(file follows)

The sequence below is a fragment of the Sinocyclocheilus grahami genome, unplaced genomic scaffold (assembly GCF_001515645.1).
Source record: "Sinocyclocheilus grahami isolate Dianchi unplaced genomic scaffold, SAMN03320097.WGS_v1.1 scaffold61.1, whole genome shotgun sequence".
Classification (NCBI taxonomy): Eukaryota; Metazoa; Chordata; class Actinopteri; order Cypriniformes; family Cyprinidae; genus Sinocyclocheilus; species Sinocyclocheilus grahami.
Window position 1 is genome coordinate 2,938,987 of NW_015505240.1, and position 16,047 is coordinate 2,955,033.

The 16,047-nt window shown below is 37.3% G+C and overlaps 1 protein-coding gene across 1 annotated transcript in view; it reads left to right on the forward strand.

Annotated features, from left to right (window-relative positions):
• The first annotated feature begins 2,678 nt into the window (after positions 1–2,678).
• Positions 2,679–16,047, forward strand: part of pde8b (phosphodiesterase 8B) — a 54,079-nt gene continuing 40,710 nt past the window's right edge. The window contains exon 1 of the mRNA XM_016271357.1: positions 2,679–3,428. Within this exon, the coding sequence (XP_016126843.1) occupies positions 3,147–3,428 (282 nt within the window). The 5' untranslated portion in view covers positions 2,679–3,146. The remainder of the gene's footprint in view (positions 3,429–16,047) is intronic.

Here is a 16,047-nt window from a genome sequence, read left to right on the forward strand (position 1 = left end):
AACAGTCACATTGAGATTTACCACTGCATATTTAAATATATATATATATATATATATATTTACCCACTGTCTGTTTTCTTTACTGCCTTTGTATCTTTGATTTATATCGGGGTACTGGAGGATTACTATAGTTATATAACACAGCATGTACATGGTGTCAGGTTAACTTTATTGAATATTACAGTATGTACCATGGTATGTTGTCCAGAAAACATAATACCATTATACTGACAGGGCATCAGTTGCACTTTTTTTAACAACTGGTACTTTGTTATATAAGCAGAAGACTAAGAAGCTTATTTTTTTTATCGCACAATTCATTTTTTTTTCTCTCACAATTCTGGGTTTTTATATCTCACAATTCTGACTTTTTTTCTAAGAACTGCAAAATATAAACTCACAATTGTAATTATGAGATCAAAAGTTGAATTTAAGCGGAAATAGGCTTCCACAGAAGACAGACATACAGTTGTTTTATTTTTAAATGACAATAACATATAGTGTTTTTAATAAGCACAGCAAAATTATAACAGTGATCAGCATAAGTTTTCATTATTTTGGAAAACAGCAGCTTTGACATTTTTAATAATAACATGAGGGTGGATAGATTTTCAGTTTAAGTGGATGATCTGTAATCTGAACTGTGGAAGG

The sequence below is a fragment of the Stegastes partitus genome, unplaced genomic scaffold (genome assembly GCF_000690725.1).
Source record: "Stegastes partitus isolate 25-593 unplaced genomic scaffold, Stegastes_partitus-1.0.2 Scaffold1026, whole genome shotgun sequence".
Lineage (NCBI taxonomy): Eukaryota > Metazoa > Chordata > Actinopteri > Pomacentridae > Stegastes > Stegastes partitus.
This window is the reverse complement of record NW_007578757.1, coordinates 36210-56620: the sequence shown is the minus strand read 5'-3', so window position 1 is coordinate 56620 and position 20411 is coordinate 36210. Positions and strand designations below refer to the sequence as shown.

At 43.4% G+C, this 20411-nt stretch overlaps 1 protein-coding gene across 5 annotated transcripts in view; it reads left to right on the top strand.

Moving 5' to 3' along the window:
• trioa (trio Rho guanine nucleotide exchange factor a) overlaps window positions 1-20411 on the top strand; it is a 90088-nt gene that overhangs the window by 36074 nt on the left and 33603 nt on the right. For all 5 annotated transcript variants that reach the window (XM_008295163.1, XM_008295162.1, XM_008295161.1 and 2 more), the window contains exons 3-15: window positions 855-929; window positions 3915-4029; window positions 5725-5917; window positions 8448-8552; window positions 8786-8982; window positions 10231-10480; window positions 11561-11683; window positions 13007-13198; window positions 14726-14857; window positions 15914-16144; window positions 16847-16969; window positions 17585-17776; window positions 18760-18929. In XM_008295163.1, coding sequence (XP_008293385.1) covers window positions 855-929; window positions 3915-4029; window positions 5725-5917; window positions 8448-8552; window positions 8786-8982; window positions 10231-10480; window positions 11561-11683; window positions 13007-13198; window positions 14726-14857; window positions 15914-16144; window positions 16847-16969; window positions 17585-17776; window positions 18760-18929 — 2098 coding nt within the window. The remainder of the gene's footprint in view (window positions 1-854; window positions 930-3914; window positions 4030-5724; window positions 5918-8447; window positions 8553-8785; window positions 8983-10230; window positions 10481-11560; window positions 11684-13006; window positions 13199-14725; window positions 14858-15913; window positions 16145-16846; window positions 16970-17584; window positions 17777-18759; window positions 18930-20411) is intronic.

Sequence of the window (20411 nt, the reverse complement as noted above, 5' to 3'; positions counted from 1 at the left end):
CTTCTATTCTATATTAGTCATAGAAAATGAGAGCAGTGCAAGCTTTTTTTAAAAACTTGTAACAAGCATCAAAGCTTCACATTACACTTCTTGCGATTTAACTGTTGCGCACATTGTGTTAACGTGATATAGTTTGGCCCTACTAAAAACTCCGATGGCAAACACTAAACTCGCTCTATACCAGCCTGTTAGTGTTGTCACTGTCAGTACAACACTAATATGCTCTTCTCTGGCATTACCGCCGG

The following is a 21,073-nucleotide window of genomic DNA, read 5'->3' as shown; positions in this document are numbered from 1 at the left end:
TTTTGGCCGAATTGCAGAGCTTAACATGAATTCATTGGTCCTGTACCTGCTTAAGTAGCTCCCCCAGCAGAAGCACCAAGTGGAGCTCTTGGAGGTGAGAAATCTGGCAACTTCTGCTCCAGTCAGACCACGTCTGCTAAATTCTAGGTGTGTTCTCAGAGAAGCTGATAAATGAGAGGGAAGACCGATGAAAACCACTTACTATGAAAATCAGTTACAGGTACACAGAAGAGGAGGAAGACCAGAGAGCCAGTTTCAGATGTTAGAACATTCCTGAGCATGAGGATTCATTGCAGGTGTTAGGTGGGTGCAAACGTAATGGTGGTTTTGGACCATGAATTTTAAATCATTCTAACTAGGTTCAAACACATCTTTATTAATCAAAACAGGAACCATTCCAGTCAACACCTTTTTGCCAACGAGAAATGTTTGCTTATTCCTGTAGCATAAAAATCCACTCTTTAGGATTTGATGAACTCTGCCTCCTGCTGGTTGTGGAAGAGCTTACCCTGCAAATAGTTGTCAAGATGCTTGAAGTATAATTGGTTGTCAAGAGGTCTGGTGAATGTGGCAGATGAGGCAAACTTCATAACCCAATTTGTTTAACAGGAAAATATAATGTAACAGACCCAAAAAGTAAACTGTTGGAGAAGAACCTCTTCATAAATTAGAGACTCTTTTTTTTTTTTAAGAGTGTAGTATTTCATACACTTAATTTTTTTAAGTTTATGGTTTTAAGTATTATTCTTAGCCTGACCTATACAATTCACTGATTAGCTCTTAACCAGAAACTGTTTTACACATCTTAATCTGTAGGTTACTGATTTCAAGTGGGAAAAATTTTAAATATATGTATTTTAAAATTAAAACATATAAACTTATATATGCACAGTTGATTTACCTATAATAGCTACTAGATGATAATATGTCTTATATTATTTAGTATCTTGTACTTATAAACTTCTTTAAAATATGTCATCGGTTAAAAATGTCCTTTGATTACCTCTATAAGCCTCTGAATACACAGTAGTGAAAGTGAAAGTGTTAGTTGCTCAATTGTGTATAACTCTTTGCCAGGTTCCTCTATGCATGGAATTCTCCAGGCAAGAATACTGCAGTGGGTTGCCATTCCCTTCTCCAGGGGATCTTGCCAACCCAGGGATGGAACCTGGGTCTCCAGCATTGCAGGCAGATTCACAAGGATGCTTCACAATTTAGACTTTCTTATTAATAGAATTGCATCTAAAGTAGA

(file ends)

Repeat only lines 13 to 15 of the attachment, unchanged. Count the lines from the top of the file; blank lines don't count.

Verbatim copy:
Lineage (NCBI taxonomy): Eukaryota > Metazoa > Chordata > Actinopteri > Pomacentridae > Stegastes > Stegastes partitus.
This window is the reverse complement of record NW_007578757.1, coordinates 36210-56620: the sequence shown is the minus strand read 5'-3', so window position 1 is coordinate 56620 and position 20411 is coordinate 36210. Positions and strand designations below refer to the sequence as shown.

At 43.4% G+C, this 20411-nt stretch overlaps 1 protein-coding gene across 5 annotated transcripts in view; it reads left to right on the top strand.